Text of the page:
In the last issue of Acupuncture Today, the first part of this article introduced the topic of trauma and resilience, and their relationship to the autonomic nervous system response and the concept of the spirit being grounded in the body, and suggested the importance of mindfulness as a tool for healing.
When Patients Lie (Bribe or Flatter)
Recently, a new patient told me about what I thought was a novel twist on the doctor-patient relationship. She felt she had to lie to her DC to discontinue her treatment.
Oriental Medicine on the World Stage
"Let me win. But if I cannot win, let me be brave in the attempt." This simple, yet powerful statement was lived out time and time again by so many of the athletes from around the world during the Special Olympics World Games in Los Angeles.
The Food Conversation: Nutrition and Your Practice
It's morning and your first patient rolls in with a triple espresso steaming in one hand and a frazzled, desperate look in her eye. "You gotta help me, doc, I am constipated unless I drink one of these, and I am exhausted and anxious all the time."
Active Care for Ankle Sprains
An ankle sprain is a common injury, since this joint is required to perform complex movements under high forces during normal walking. In fact, 10 percent of all emergency-room visits are ankle-sprain related and an estimated 25,000 ankle sprains occur in the United States daily.
We Get Letters & Email
It was with great interest that I read "Trouble in the Wellness Waters?" in the May 1, 2015 issue of Dynamic Chiropractic. I heartily applaud Dr. Hayes for his insightful and informative article.
Do You Have a Post-ICD-10 Strategy?
Post-ICD-10 planning is critically important to the health of a practice, in part because ICD-10 is brand new to providers, payers and related affiliates alike.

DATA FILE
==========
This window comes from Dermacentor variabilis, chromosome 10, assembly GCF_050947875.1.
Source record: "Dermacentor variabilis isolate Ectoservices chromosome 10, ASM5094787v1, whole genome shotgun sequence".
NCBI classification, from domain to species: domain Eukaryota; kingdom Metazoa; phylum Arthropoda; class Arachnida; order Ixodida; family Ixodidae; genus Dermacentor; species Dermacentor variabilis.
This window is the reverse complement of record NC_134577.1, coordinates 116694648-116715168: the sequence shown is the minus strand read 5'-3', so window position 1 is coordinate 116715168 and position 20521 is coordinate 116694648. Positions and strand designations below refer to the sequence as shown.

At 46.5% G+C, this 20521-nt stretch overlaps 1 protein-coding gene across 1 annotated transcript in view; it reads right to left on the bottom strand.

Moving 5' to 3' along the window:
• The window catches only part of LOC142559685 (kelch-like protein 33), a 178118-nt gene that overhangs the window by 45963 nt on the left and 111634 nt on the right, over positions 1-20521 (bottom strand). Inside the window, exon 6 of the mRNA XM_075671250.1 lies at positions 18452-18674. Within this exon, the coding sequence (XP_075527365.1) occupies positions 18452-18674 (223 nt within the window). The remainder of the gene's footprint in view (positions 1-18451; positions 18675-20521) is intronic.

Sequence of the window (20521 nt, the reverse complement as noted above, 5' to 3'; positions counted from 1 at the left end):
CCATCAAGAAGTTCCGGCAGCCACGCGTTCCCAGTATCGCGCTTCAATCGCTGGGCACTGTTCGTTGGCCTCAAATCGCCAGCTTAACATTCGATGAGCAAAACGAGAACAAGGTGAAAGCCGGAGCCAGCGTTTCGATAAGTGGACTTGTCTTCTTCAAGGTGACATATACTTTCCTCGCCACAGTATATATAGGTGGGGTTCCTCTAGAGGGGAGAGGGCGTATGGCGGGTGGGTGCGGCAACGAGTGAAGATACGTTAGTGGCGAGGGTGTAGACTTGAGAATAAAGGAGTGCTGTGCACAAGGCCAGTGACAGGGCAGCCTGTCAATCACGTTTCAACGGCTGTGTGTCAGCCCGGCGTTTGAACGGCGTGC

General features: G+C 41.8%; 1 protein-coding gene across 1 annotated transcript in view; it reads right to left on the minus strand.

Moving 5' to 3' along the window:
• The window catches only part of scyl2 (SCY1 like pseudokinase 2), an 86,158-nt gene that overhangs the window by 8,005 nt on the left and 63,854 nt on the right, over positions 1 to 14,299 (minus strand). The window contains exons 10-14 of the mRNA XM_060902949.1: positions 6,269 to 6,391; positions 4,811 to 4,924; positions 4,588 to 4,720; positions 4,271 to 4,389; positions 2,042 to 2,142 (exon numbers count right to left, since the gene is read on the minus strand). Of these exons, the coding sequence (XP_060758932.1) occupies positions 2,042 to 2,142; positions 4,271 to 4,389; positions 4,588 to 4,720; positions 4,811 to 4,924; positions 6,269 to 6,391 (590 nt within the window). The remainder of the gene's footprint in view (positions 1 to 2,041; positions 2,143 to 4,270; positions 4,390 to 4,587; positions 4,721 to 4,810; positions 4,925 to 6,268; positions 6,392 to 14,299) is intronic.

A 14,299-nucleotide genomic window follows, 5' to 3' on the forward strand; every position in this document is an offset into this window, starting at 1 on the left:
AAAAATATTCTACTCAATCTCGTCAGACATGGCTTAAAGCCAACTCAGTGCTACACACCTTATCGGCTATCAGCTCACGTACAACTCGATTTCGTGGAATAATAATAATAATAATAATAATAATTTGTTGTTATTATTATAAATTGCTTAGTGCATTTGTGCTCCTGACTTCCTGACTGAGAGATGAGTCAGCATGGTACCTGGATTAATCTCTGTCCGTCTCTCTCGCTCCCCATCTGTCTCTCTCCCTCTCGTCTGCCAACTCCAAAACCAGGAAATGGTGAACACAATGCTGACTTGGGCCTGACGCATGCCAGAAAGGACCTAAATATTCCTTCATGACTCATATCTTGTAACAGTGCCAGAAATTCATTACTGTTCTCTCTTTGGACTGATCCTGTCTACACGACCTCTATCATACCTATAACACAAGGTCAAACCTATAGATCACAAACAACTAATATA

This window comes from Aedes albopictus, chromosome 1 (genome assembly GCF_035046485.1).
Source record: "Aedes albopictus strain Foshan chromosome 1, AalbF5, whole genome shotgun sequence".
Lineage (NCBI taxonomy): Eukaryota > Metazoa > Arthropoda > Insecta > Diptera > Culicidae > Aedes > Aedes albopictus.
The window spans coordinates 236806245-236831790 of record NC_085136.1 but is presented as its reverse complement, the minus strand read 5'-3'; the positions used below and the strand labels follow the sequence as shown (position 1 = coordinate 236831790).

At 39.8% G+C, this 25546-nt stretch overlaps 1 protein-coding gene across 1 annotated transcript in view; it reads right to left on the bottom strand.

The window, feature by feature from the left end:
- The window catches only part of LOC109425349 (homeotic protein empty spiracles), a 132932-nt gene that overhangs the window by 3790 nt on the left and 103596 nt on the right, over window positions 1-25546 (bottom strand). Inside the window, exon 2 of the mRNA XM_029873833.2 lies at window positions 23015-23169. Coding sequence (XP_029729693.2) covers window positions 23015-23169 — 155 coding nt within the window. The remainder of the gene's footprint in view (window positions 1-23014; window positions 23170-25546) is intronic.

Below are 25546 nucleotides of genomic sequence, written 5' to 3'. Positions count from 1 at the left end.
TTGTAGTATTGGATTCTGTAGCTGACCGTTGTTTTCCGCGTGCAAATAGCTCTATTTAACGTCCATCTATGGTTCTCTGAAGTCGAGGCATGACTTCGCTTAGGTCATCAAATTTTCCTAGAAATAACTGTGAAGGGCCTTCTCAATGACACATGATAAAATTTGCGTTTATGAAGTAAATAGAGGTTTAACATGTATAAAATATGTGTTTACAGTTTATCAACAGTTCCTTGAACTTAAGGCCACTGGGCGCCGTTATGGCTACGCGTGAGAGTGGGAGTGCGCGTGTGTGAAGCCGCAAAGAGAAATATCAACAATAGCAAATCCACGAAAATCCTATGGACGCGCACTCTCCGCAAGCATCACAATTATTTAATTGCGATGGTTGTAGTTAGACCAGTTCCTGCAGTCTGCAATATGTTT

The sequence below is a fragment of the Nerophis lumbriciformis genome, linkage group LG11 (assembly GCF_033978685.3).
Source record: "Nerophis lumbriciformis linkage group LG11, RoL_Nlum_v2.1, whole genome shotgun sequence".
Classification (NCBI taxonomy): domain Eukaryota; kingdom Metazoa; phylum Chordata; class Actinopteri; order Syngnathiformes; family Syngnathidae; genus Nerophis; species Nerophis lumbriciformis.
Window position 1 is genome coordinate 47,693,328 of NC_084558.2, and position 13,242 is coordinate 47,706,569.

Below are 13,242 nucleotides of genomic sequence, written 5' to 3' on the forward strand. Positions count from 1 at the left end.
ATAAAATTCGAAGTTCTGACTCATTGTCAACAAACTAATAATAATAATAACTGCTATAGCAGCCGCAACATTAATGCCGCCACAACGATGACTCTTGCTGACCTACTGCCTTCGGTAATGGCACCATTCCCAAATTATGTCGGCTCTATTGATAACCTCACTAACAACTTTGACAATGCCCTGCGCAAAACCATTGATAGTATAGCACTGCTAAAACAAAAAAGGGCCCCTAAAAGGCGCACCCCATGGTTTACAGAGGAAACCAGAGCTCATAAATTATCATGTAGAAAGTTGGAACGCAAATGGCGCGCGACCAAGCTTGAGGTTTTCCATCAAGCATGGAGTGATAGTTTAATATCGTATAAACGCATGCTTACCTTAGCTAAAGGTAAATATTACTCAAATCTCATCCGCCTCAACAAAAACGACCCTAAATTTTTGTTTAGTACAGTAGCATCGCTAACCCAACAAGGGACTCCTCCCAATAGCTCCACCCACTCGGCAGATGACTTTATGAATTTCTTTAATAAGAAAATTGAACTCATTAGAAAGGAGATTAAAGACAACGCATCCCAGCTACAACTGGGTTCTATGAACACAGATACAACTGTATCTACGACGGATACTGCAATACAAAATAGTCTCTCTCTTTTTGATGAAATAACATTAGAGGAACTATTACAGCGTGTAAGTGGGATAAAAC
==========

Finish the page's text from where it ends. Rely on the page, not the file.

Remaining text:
February, 2012, Vol. 12, Issue 02
Challenging Sacred Cows, Round Two
By Ralph Stephens, BS, LMT, NCTMB
Part I of this column in November 2011, rang a bell with many of you, mostly positive. I sincerely appreciate all the responses. I hope even more of you sent your input to the governing bodies of our profession. They need to hear the roar of the crowd in their boardrooms.
I want to clear up something before I go forward. First, an esteemed colleague and visionary of our profession wrote to me asking if I did not believe in science because of my comment, "While I am not a fan of evidence-based medicine..." Of course I believe in science. In fact, I believe Science is Golden. However, I am a seeker of truth and, quite often, science has become the seeker of political expediency. There is too much pseudo-science going on out there that's being accepted as truth. I am a huge fan of research and science. However, I do not see that evidence-based medicine and the resulting standards of care protocols have improved the health of the public. I do not believe that if we go to evidence-based massage protocols (for this you shall do that), we will serve the individual client better. It is an allopathic paradigm, based on obsolete Newtonian physics, desperately trying to protect allopath's Central Dogma. If we are going to base massage on research, it should be quantum physics-based, a new paradigm that treats the individual holistically. Sometimes I am probably too idealistic.
We have this deep longing to validate our profession through research. Yet, our profession is based on totally arbitrary standards, established out of expediency or consensus with no evidence or research to support them what so ever. Still, we defend them as if they had validity. Where did the 500-hour entry level standard come from? It was chosen in about 1985, primarily for the economic benefit of schools and to create more massage therapists faster. It was a down to a price instead of an up to a standard decision.
The National Certification Board for Therapeutic Massage and Bodywork (NCBTMB) institutionalized the 500-hour standard with its job task analysis. This was a classic case of "research" stacked to produce a desired outcome. The resulting certification exam degenerated into an entry-level licensing exam because that was where the money was. Yes, it was partly because it was the only "legally defensible exam" available and making it a licensing exam (forcing people to take it) generated the money to launch the organization successfully. However, it was a bastardization of the original vision, which was to elevate the profession with a meaningful certification. Instead, it set the lowest common denominator and institutionalized it.